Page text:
Kenny doesn’t know if he really fancies Charlotte. ‘I know I like her,’ he says, ‘but I don’t know if I love her. Trouble is, she keeps asking all the time, and when I say I don’t know, she gets all moody like we should break up or something.’
I assure him that not knowing is normal; that we don’t know what we think or feel about all sorts of things – often because we have mixed feelings about them – and that, when it comes to love, not knowing is usually the truth.
‘She wants us to have sex,’ he says, ‘but I don’t know if we should. I mean, I’d like to – who wouldn’t! – but I don’t want to mess her around if we’re not going to stay together.’
‘Not knowing’ makes young people anxious and, because of this, they clutch at certainties. ‘If we have sex,’ Charlotte might be saying implicitly to Kenny, ‘then that’ll prove how much we love each other. We’ve been going out together for six weeks: surely that proves something? Look at all the presents I’ve bought you. And what I did to that girl who was flirting with you! Everyone says that we’re good together… Of course we love each other. It’s obvious.’
Searching for a tangible kind of proof to put themselves out of the misery of not knowing, there are young people who end up doing things which can’t be undone – getting pregnant, getting married – in order to banish the anxiety of not knowing, when everyone else seems to know.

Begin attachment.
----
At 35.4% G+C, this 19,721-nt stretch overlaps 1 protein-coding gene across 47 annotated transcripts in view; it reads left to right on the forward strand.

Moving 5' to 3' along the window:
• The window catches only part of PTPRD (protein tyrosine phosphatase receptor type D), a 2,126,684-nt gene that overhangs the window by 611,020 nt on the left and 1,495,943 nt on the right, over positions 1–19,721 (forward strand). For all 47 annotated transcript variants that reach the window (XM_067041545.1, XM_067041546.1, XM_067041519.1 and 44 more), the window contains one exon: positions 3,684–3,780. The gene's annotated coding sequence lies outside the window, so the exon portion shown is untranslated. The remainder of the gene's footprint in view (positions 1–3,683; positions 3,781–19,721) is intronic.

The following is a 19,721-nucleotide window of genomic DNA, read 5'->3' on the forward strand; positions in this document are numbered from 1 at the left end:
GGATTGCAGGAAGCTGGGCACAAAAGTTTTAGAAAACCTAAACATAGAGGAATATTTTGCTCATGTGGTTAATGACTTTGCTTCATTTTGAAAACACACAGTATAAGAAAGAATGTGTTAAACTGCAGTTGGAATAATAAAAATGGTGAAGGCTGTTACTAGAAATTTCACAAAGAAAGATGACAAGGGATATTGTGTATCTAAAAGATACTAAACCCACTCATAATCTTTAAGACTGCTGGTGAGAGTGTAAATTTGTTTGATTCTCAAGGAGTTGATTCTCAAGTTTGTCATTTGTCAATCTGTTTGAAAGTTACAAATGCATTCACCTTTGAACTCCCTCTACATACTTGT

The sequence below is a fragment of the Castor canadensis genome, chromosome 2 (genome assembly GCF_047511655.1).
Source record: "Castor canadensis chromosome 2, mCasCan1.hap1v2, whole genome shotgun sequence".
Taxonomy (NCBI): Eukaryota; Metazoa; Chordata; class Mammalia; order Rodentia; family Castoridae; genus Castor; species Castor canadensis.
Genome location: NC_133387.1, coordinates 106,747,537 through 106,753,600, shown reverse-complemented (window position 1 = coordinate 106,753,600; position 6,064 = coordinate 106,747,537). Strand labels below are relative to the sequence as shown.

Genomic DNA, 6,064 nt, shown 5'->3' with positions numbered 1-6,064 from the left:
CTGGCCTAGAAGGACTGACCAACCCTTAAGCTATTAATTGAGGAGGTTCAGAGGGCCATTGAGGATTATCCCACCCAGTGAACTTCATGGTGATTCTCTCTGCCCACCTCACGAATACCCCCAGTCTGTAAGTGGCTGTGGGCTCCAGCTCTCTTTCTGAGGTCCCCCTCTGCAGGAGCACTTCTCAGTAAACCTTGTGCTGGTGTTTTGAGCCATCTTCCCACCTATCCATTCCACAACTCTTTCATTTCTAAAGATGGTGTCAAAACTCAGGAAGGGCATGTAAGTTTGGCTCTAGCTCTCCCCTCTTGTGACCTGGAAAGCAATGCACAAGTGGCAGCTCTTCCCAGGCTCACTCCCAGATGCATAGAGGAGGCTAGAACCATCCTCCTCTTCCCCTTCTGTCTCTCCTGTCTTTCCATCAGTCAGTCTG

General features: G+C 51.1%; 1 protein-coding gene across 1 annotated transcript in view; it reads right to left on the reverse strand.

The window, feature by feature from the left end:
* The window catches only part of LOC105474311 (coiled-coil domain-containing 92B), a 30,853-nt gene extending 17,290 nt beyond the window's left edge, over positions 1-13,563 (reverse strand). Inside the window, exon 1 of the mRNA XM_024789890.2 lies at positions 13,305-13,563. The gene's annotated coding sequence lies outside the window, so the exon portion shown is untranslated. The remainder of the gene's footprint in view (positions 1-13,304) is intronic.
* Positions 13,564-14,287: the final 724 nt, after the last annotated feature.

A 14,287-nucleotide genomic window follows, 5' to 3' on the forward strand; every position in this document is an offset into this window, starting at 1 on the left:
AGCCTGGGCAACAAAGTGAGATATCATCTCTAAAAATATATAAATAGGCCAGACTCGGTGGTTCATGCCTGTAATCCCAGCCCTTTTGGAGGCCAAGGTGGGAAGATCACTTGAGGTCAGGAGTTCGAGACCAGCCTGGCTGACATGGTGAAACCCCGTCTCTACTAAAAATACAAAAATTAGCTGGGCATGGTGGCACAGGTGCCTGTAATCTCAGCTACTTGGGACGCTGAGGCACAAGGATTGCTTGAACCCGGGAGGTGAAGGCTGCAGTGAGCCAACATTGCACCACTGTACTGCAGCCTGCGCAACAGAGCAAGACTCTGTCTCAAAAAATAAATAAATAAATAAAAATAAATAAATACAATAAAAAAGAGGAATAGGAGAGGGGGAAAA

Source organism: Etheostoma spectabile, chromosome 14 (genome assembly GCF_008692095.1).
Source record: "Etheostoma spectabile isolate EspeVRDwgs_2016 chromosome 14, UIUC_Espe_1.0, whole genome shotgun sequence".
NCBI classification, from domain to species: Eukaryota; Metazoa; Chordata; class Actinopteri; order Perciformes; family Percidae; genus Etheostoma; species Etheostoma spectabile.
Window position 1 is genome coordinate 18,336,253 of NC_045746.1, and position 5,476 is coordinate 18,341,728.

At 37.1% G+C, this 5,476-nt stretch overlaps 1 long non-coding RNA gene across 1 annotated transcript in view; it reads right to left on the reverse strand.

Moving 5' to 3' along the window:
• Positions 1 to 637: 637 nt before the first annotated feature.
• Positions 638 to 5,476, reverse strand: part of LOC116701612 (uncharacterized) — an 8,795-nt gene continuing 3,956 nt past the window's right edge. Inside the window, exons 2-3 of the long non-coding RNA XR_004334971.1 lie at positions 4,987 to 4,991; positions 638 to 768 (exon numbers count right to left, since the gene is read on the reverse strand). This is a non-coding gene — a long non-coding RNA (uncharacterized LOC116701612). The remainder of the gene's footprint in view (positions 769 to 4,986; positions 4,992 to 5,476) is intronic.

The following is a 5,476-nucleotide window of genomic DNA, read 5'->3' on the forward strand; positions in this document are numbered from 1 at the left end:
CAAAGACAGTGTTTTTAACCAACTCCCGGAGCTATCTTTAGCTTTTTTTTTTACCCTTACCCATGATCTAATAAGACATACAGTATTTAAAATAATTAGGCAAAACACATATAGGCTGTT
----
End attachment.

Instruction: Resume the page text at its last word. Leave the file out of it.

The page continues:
‘How did you and Dad know that you loved each other?’
‘We just knew!’
‘You mean, because you fancied each other?’
‘No, not just that…’
‘I don’t know! We just knew, OK?’
I remember agreeing with one young person that we’d ban the word ‘love’ from our counselling conversations as too imprecise, too simplistic. This seemed to help, taking away any pretence of knowing what we meant when – most of the time – we didn’t.
Kenny struggles with not knowing what he feels about Charlotte and, as his counsellor, I join him in his struggling, helping him to bear the experience of not knowing. There’s pressure on me to provide him with certainties, yet learning to bear the anxiety of not knowing is at the heart of psychotherapy.
‘I don’t know if I love her,’ he says. ‘How am I supposed to know?’
I tell him – again – that not knowing is normal.
‘So how come nobody else has this problem?’
‘Maybe they try to convince themselves because they can’t bear to live with any uncertainties.’
‘Are you saying I should just decide?’
‘No, I’m not saying that. I’m saying that your honest truth is that you don’t know, Kenny. You can’t pretend to love someone. That’s not fair. When we don’t know, we just have to wait and see. And that’s really difficult to do but – usually – it’s the truth.’
Being understood: the ultimate achievement
We’re better able to bear the anxieties of not knowing when it feels as if our not knowing is understood by another person. This might not seem like much of an achievement in counselling but I think it’s the ultimate achievement: one human being understanding another. Feeling understood, our relief is primitive, like a baby’s when its cries are finally heard and interpreted correctly. Feeling understood means that we’re no longer alone; we’re no longer weird or stupid. Instantly, the world becomes a better place. We relax.